Shaina Corbett Jackson, 30, Los Angeles, CA

This year, as part of our Take Back The Beach program, we are asking YOU to tell us about your experiences with body talk and self-perception. Below, one reader's story.

"No Cakes On A Pancake Booty!"

When you're in high school, it's hard enough trying to register why certain outfits don't fit your body in the exact same way as they fit your favorite celebrity. It's even more difficult to have the answer yelled at you across a gymnasium filled with your classmates. For me, in a nutshell, this is how I realized that maybe I was not as bootylicious as I would have liked.
The year was 2002, also known as the Year of the Tracksuit. Be it velour or terrycloth, Juicy Couture or Target brand, everybody was wearing them. Up until this point, my entire education had been spent at an all-girls' private school, which for me meant a daily wardrobe of plaid- skirt-button-down-blouse uniforms. In the ninth grade, I had successfully managed to get myself expelled (I was a rebel and a punk for the greater part of my adolescence, what can I say?), and switched to a co-ed school.
Eventually, I made a few friends at my new school, and for an upcoming "free dress day" (days when students were allowed to wear something other than uniforms), my small group of girlfriends decided to wear the tracksuits we had just received as Christmas gifts from our parents. My tracksuit was a powdered pink velour.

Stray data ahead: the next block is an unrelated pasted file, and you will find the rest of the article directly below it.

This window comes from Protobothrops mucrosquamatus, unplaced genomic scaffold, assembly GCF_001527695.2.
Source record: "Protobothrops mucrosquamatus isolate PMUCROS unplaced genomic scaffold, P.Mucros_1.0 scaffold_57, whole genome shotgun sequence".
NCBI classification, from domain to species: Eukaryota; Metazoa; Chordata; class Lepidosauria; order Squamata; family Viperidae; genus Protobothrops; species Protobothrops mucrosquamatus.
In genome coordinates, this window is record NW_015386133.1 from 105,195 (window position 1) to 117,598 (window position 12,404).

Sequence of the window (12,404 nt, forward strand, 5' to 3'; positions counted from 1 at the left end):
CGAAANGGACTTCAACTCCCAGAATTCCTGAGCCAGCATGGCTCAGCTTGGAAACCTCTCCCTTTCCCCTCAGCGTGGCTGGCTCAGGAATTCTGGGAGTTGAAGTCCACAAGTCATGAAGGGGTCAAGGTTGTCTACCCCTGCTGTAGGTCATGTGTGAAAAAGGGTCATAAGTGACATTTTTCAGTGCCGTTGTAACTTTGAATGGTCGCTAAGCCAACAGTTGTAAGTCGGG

I could hardly wait to wear my velour tracksuit jacket, half-zipped to expose a little cleavage. However, when I arrived at school on that day and saw my gal pals, I began to notice that their tracksuits fit them in a way that I could only describe as edgier than mine fit me. I could not quite place my finger on what it was.
As we were walking through the school's gymnasium on the way to P.E., a boy in a grade above me yelled out, " No cakes on a pancake booty!" All of a sudden, the realization hit me like a ton of bricks: I looked less edgy in my mind, because I did not have curvaceous hips and derriere to fill out the pants of my tracksuit. Also, I had just been humiliated because of this, for some strange reason.
Thankfully, wth time, I have come to enjoy my body and the many different ways I can dress it up or down. But I still struggle when, now and then, some rude (read: insensitive) person will remind me that, yes, I'm an ethnic woman with a less-than-curvy body. It's a shame that, with all of the many pressures, struggles, and battles a woman must face in this world, we're often forced to fight with ourselves to love the bodies we were given. It's not easy, but I'm learning to tune out the voices of the people who won't leave me alone to love mine.
#TakeBackTheBeach essays are meant to reflect individual women's experiences. They have only been lightly edited (if at all) by Refinery29 and do not necessarily reflect the company's point of view. Refinery29 in no way encourages illegal activity or harmful behavior.
Have a story of body image and self-perception that you want to share? Submit your essay to our Take Back The Beach contest here.

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